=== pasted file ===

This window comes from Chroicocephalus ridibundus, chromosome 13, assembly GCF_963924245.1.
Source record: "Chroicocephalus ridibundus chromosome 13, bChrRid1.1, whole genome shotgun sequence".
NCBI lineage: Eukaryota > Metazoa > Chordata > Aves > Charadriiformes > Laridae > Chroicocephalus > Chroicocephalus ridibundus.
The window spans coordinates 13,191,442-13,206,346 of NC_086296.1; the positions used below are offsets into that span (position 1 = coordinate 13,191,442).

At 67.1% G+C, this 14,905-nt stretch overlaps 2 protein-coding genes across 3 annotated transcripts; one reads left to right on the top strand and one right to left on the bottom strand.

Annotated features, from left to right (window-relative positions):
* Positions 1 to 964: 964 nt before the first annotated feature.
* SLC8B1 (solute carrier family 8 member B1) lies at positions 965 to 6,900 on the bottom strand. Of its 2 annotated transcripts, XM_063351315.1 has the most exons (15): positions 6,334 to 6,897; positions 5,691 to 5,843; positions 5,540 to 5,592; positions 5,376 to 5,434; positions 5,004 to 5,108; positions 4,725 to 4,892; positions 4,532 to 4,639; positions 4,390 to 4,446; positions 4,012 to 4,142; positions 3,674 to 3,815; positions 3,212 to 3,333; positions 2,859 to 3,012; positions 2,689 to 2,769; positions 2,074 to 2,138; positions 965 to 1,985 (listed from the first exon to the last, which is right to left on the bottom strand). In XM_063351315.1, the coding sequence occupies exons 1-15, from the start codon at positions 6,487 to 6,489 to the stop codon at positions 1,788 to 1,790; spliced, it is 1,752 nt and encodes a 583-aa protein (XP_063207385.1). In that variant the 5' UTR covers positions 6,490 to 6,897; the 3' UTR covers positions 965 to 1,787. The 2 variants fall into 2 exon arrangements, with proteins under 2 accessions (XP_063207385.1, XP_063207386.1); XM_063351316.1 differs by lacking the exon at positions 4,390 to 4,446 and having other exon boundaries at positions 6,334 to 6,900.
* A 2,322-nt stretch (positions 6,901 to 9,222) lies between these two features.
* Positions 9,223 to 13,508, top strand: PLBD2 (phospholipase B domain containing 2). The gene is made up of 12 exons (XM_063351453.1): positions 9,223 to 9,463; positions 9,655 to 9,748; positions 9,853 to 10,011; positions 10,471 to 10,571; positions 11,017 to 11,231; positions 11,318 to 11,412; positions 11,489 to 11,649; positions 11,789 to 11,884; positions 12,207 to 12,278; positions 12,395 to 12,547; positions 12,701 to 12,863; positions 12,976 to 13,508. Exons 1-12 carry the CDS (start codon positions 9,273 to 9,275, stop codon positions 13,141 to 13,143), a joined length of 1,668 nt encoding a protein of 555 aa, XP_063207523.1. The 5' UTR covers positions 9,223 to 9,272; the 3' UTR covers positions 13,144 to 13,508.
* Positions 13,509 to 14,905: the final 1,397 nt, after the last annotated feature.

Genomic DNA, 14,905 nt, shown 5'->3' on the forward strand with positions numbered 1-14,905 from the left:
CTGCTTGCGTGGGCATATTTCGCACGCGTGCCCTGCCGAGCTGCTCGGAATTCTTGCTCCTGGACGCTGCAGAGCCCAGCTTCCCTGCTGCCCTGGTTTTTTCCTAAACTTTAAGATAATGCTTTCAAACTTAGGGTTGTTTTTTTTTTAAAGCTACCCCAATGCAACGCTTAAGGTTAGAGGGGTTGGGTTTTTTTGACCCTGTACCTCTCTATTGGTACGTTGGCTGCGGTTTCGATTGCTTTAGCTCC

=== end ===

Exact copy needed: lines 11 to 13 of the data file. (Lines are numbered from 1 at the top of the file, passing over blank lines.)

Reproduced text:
* Positions 13,509 to 14,905: the final 1,397 nt, after the last annotated feature.

Genomic DNA, 14,905 nt, shown 5'->3' on the forward strand with positions numbered 1-14,905 from the left:
CTGCTTGCGTGGGCATATTTCGCACGCGTGCCCTGCCGAGCTGCTCGGAATTCTTGCTCCTGGACGCTGCAGAGCCCAGCTTCCCTGCTGCCCTGGTTTTTTCCTAAACTTTAAGATAATGCTTTCAAACTTAGGGTTGTTTTTTTTTTAAAGCTACCCCAATGCAACGCTTAAGGTTAGAGGGGTTGGGTTTTTTTGACCCTGTACCTCTCTATTGGTACGTTGGCTGCGGTTTCGATTGCTTTAGCTCC